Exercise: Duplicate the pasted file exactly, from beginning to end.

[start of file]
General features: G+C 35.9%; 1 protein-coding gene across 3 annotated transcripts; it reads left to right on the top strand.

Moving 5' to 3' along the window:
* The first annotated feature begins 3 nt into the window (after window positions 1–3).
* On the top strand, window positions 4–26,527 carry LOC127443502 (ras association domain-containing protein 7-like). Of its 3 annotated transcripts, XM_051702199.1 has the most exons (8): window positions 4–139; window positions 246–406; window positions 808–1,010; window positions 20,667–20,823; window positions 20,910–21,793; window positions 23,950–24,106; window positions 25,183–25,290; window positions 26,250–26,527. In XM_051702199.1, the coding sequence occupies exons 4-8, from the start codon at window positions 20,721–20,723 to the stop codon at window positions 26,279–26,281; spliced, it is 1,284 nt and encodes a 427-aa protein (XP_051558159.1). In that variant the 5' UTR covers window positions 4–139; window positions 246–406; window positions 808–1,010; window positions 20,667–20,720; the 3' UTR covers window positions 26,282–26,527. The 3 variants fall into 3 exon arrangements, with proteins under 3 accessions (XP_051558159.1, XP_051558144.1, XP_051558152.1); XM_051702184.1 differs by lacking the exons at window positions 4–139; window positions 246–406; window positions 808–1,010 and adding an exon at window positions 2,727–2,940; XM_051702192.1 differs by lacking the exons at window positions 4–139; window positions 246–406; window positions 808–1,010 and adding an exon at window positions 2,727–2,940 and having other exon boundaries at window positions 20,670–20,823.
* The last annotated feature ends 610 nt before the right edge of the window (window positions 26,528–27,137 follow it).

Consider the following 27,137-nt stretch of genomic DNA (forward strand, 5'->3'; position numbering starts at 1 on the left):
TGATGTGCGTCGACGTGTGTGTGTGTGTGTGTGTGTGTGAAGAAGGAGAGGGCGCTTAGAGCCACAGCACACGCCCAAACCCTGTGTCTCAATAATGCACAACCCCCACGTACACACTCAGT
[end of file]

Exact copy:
General features: G+C 35.9%; 1 protein-coding gene across 3 annotated transcripts; it reads left to right on the top strand.

Moving 5' to 3' along the window:
* The first annotated feature begins 3 nt into the window (after window positions 1–3).
* On the top strand, window positions 4–26,527 carry LOC127443502 (ras association domain-containing protein 7-like). Of its 3 annotated transcripts, XM_051702199.1 has the most exons (8): window positions 4–139; window positions 246–406; window positions 808–1,010; window positions 20,667–20,823; window positions 20,910–21,793; window positions 23,950–24,106; window positions 25,183–25,290; window positions 26,250–26,527. In XM_051702199.1, the coding sequence occupies exons 4-8, from the start codon at window positions 20,721–20,723 to the stop codon at window positions 26,279–26,281; spliced, it is 1,284 nt and encodes a 427-aa protein (XP_051558159.1). In that variant the 5' UTR covers window positions 4–139; window positions 246–406; window positions 808–1,010; window positions 20,667–20,720; the 3' UTR covers window positions 26,282–26,527. The 3 variants fall into 3 exon arrangements, with proteins under 3 accessions (XP_051558159.1, XP_051558144.1, XP_051558152.1); XM_051702184.1 differs by lacking the exons at window positions 4–139; window positions 246–406; window positions 808–1,010 and adding an exon at window positions 2,727–2,940; XM_051702192.1 differs by lacking the exons at window positions 4–139; window positions 246–406; window positions 808–1,010 and adding an exon at window positions 2,727–2,940 and having other exon boundaries at window positions 20,670–20,823.
* The last annotated feature ends 610 nt before the right edge of the window (window positions 26,528–27,137 follow it).

Consider the following 27,137-nt stretch of genomic DNA (forward strand, 5'->3'; position numbering starts at 1 on the left):
TGATGTGCGTCGACGTGTGTGTGTGTGTGTGTGTGTGTGAAGAAGGAGAGGGCGCTTAGAGCCACAGCACACGCCCAAACCCTGTGTCTCAATAATGCACAACCCCCACGTACACACTCAGT